Idaho’s The Ongoing Concept broke new ground for heavy music with their 2013 freshman album, Saloon, which fused metalcore with an anything-goes attitude, including a country-western vibe channeled from the home town radio stations.
It was a fascinating album, and now the four-piece band from the tiny town of Rathdrum, Idaho will be releasing a hybrid album of sorts, one created with combining the progressive mindset of an indie album mixed with the security and resources of a label.
While that label, Solid State, was totally on board with the idea, it could have been shot down by any number of others: The band not only decided to shoot their own music videos at home; not only record, mix and master it at home; but the band also handmade their own instruments, even as far as cutting down the trees for the lumber.
Although they were raised in a culture of D.I.Y., Scholz said none of the band members had any experience making guitars, even though they did once make some drums from a template kit. But thanks to Google, YouTube and some precious time — about two months worth — they were able accomplish the tedious task.
Scholz, who describes himself as a perfectionist, would have it no other way. It’s always been their style. “I’ve always felt like I do better in the comfort of my home, getting my work done,” Scholz said. I caught up with Scholz to talk more about the true grassroots aspect of the album, what inspires their music and how they got into heavy music in a town that embraces country and classic rock.
My first reaction to The Ongoing Concept was, “Wow.” I really enjoyed Saloon when it first came out. I was really curious to see what your second album was going to be. There was just a lot of unique aspects to the album. I would like to start off with the homemade aspect. If I understand correctly, the album was recorded in your home with homemade instruments and your own homemade album art.
Yeah. Everything was done here in our house. You know, all the instruments were made here and we recorded it and mixed the masters here. And the artwork, the picture was not done at our house, but in a place like a mile from our house with that tree. It was all kind of done here.
I’ve always felt like I do better in the comfort of my home. I get more work done. I felt like to do it all here… It might not happen next time, but I just felt like it worked out really well here.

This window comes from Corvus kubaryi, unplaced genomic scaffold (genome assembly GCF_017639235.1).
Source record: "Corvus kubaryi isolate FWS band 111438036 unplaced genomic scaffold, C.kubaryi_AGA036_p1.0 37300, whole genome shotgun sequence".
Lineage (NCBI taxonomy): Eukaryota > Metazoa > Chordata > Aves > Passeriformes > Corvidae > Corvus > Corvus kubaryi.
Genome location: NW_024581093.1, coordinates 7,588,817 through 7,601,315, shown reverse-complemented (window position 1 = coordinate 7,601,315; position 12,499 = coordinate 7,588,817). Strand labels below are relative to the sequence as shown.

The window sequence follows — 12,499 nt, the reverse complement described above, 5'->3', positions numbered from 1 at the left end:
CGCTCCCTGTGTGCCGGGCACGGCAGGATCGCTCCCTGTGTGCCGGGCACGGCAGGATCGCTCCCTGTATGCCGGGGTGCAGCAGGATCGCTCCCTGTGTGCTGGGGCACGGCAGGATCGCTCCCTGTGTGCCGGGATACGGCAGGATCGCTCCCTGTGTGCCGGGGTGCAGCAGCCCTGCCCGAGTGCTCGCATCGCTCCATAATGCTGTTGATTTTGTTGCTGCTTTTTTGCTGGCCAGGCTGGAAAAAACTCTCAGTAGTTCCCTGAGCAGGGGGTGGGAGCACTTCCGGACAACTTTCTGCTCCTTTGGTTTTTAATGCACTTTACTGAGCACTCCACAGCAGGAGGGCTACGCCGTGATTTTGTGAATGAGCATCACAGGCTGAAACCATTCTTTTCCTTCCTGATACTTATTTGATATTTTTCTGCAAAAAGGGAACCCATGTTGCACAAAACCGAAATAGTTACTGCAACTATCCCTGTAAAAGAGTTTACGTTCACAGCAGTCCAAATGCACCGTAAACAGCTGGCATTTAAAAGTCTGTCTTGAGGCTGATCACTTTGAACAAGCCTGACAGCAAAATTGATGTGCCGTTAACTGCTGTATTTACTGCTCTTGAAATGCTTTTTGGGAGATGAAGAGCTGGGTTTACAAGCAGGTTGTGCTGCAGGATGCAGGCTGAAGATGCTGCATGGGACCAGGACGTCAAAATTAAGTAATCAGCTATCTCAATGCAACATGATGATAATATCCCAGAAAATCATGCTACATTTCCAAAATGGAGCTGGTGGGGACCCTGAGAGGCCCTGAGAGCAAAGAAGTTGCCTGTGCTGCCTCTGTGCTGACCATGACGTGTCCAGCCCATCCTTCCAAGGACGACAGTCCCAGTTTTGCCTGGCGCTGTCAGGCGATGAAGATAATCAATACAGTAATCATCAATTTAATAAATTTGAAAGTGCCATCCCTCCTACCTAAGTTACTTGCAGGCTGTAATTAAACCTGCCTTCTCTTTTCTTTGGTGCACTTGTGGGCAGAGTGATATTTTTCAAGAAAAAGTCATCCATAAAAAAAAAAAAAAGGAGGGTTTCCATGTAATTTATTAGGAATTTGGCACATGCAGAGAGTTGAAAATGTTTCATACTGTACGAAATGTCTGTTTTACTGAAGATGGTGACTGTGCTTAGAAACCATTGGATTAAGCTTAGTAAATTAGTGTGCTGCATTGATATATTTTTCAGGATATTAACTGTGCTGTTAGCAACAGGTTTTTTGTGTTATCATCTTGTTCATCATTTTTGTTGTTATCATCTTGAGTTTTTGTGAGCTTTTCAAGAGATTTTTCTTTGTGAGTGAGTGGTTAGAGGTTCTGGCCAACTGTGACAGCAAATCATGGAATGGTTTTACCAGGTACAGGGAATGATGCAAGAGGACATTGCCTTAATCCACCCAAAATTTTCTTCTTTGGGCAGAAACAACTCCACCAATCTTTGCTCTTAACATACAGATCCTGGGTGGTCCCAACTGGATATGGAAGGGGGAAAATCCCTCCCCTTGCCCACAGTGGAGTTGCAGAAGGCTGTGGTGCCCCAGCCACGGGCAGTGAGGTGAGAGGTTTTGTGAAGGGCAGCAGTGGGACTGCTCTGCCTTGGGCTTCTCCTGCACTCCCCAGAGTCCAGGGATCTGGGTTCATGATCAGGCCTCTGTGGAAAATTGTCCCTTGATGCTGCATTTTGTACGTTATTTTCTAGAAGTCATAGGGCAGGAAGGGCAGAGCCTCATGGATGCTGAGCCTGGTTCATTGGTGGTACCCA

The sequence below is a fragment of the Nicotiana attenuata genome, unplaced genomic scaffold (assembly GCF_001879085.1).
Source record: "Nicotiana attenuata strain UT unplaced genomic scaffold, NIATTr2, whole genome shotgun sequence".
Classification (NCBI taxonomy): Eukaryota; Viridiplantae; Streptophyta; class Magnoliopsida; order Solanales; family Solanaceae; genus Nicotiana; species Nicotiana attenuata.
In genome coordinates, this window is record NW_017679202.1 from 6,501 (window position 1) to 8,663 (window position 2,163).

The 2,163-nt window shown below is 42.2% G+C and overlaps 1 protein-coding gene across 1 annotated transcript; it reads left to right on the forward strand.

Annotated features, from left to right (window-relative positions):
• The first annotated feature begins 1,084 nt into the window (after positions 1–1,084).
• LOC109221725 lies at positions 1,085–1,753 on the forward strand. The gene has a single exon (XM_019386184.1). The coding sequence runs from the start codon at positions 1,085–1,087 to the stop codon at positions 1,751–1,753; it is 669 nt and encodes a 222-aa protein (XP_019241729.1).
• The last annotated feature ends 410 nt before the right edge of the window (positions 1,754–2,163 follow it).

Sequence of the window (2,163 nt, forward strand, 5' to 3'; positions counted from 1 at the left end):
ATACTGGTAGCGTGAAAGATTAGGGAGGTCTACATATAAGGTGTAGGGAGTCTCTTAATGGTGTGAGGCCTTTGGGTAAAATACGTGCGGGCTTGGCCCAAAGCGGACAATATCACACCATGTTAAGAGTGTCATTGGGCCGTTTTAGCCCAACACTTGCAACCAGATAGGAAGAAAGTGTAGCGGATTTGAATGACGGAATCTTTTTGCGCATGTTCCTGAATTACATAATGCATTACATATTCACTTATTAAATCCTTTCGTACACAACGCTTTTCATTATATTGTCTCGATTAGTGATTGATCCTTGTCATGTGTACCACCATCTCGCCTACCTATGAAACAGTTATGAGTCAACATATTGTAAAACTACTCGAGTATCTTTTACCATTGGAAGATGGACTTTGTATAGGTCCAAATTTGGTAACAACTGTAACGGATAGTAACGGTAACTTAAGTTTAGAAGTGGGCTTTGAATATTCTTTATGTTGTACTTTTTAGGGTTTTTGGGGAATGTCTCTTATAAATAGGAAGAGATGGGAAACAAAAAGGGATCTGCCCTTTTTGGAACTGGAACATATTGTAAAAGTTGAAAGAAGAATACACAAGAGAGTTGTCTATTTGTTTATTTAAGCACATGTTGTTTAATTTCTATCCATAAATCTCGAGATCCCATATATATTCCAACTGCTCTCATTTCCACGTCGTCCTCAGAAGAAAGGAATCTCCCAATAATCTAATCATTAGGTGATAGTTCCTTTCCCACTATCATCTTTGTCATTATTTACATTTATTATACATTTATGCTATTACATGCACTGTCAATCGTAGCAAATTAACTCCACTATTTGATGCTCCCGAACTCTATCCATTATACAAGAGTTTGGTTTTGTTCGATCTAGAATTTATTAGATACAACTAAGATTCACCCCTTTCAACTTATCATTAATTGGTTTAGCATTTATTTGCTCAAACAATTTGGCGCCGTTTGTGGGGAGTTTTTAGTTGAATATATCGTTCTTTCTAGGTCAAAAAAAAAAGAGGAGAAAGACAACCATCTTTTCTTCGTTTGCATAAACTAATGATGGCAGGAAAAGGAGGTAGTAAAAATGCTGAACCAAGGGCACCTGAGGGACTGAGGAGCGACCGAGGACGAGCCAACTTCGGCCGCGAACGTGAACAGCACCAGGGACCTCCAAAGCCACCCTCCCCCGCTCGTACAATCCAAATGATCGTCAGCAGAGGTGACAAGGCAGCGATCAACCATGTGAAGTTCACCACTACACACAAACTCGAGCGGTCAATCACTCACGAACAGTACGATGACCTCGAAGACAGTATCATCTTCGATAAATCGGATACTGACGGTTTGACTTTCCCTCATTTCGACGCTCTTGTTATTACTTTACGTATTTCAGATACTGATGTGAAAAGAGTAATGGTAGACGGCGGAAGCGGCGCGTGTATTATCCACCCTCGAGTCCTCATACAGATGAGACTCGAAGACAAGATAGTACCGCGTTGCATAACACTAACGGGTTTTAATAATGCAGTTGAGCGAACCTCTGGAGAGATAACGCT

Let’s talk about the homemade instruments. That is just so cool to me. First of all, where’d you learn how to do that? And how long did it take to make all the instruments?
We honestly have no background with making them. We just looked up tutorials on YouTube or Google. A lot of it was thinking about how you would accomplish something like that. We’ve been building stuff. We built our own guitar cabs.
We built a drum set, in the past. Not actually building the wood, but we had (got it together) and put all the hardware on it. But we’d never actually built (the whole thing). It’s this style of a drum set where you connect pieces of wood together to build a circle. We’d never done that before. We used a lot of tutorials and had to do a lot of trial and error.
The whole process took probably two months. It would’ve taken a lot less, but there were a lot of little hiccups along the way. We were writing at the same time, so pre-production was happening. It’s hard to focus on one thing because you’ve got other projects. You set the building part aside for a few days to work on writing the music for the album. And then we would stop writing music and work on the instruments, so it was just kind of this tradeoff. It kind of doubled our time. It would’ve taken half as long to do it.
And another hiccup was just the microwaving of the wood.
Oh, yeah. I saw that.
It’s not a very fast process. It takes a very long time and we had to be very careful doing 20 or 30 second intervals because, you know, the wood is heating up to a very hot level and it could start on fire. You just have to be there the whole entire time. You can’t just leave it alone because I don’t want to start my house on fire.
It actually happened one time. It didn’t really do anything, but just the whole garage was in smoke. Dense smoke. Luckily it stopped before it actually started on fire, but I came out into the garage and I’m like, “Okay. Well, I guess we’re going to have to not leave the garage when we’re doing this. This is way too unsafe.”
That process took a very long time, and there’s just so many little things that took up precious time. It took about two months all around.
Was there ever a time where you were like, “Alright, forget it. Let’s give up on the homemade instrument aspect of this.” Or did you always know you were going to persevere through that?